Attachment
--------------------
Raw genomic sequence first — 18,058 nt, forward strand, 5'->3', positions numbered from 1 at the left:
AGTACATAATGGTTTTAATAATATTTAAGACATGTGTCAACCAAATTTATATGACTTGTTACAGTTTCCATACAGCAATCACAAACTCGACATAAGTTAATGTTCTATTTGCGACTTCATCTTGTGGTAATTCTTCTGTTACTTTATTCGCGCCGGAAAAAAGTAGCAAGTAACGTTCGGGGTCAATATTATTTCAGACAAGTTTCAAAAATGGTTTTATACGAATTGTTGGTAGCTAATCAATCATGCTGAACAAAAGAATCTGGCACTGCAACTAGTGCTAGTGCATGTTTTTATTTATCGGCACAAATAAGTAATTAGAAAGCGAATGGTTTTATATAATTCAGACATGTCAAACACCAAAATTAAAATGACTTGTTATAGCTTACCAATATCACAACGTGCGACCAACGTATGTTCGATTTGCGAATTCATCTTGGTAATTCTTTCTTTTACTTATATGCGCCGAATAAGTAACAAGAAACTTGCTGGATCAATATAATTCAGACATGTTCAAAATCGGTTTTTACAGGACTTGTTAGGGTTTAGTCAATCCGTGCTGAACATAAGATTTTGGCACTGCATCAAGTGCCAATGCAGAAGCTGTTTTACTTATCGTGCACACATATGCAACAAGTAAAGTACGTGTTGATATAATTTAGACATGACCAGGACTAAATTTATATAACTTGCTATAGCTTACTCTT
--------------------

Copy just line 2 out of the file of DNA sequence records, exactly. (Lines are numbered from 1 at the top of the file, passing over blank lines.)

AGTACATAATGGTTTTAATAATATTTAAGACATGTGTCAACCAAATTTATATGACTTGTTACAGTTTCCATACAGCAATCACAAACTCGACATAAGTTAATGTTCTATTTGCGACTTCATCTTGTGGTAATTCTTCTGTTACTTTATTCGCGCCGGAAAAAAGTAGCAAGTAACGTTCGGGGTCAATATTATTTCAGACAAGTTTCAAAAATGGTTTTATACGAATTGTTGGTAGCTAATCAATCATGCTGAACAAAAGAATCTGGCACTGCAACTAGTGCTAGTGCATGTTTTTATTTATCGGCACAAATAAGTAATTAGAAAGCGAATGGTTTTATATAATTCAGACATGTCAAACACCAAAATTAAAATGACTTGTTATAGCTTACCAATATCACAACGTGCGACCAACGTATGTTCGATTTGCGAATTCATCTTGGTAATTCTTTCTTTTACTTATATGCGCCGAATAAGTAACAAGAAACTTGCTGGATCAATATAATTCAGACATGTTCAAAATCGGTTTTTACAGGACTTGTTAGGGTTTAGTCAATCCGTGCTGAACATAAGATTTTGGCACTGCATCAAGTGCCAATGCAGAAGCTGTTTTACTTATCGTGCACACATATGCAACAAGTAAAGTACGTGTTGATATAATTTAGACATGACCAGGACTAAATTTATATAACTTGCTATAGCTTACTCTT